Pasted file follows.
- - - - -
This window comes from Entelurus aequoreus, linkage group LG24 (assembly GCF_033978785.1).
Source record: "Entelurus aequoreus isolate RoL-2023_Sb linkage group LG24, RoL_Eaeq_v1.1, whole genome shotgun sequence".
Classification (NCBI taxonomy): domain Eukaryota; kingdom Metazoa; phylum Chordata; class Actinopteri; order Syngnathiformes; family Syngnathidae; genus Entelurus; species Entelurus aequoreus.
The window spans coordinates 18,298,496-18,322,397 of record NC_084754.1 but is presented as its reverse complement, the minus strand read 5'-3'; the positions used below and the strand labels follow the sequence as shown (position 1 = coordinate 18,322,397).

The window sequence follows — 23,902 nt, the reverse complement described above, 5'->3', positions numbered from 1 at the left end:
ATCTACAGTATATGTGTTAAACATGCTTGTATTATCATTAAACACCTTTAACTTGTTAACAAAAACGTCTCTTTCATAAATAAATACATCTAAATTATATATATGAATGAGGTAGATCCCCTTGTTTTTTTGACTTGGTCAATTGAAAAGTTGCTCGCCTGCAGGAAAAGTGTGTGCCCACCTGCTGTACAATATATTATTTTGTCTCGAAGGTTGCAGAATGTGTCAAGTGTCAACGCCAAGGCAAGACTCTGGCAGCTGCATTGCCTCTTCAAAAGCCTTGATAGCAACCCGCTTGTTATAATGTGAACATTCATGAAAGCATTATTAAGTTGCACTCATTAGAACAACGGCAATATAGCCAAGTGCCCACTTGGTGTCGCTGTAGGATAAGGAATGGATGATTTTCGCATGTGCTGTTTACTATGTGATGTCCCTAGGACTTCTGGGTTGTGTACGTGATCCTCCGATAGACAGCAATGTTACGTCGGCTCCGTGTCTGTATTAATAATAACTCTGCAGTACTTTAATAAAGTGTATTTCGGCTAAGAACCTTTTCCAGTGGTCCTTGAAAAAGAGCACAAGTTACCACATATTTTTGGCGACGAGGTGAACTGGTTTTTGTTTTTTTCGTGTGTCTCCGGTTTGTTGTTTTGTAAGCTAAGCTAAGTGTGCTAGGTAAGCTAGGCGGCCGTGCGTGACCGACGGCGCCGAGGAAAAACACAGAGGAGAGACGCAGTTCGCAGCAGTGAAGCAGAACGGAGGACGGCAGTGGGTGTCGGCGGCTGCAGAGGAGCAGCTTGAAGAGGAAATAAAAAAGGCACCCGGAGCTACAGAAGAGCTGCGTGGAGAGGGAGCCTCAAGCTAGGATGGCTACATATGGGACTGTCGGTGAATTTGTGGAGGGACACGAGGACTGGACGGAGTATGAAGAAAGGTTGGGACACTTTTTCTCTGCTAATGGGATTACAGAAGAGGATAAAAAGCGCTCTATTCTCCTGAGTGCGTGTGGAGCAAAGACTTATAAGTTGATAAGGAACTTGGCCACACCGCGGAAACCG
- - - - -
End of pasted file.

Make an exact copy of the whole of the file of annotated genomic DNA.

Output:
This window comes from Entelurus aequoreus, linkage group LG24 (assembly GCF_033978785.1).
Source record: "Entelurus aequoreus isolate RoL-2023_Sb linkage group LG24, RoL_Eaeq_v1.1, whole genome shotgun sequence".
Classification (NCBI taxonomy): domain Eukaryota; kingdom Metazoa; phylum Chordata; class Actinopteri; order Syngnathiformes; family Syngnathidae; genus Entelurus; species Entelurus aequoreus.
The window spans coordinates 18,298,496-18,322,397 of record NC_084754.1 but is presented as its reverse complement, the minus strand read 5'-3'; the positions used below and the strand labels follow the sequence as shown (position 1 = coordinate 18,322,397).

The window sequence follows — 23,902 nt, the reverse complement described above, 5'->3', positions numbered from 1 at the left end:
ATCTACAGTATATGTGTTAAACATGCTTGTATTATCATTAAACACCTTTAACTTGTTAACAAAAACGTCTCTTTCATAAATAAATACATCTAAATTATATATATGAATGAGGTAGATCCCCTTGTTTTTTTGACTTGGTCAATTGAAAAGTTGCTCGCCTGCAGGAAAAGTGTGTGCCCACCTGCTGTACAATATATTATTTTGTCTCGAAGGTTGCAGAATGTGTCAAGTGTCAACGCCAAGGCAAGACTCTGGCAGCTGCATTGCCTCTTCAAAAGCCTTGATAGCAACCCGCTTGTTATAATGTGAACATTCATGAAAGCATTATTAAGTTGCACTCATTAGAACAACGGCAATATAGCCAAGTGCCCACTTGGTGTCGCTGTAGGATAAGGAATGGATGATTTTCGCATGTGCTGTTTACTATGTGATGTCCCTAGGACTTCTGGGTTGTGTACGTGATCCTCCGATAGACAGCAATGTTACGTCGGCTCCGTGTCTGTATTAATAATAACTCTGCAGTACTTTAATAAAGTGTATTTCGGCTAAGAACCTTTTCCAGTGGTCCTTGAAAAAGAGCACAAGTTACCACATATTTTTGGCGACGAGGTGAACTGGTTTTTGTTTTTTTCGTGTGTCTCCGGTTTGTTGTTTTGTAAGCTAAGCTAAGTGTGCTAGGTAAGCTAGGCGGCCGTGCGTGACCGACGGCGCCGAGGAAAAACACAGAGGAGAGACGCAGTTCGCAGCAGTGAAGCAGAACGGAGGACGGCAGTGGGTGTCGGCGGCTGCAGAGGAGCAGCTTGAAGAGGAAATAAAAAAGGCACCCGGAGCTACAGAAGAGCTGCGTGGAGAGGGAGCCTCAAGCTAGGATGGCTACATATGGGACTGTCGGTGAATTTGTGGAGGGACACGAGGACTGGACGGAGTATGAAGAAAGGTTGGGACACTTTTTCTCTGCTAATGGGATTACAGAAGAGGATAAAAAGCGCTCTATTCTCCTGAGTGCGTGTGGAGCAAAGACTTATAAGTTGATAAGGAACTTGGCCACACCGCGGAAACCG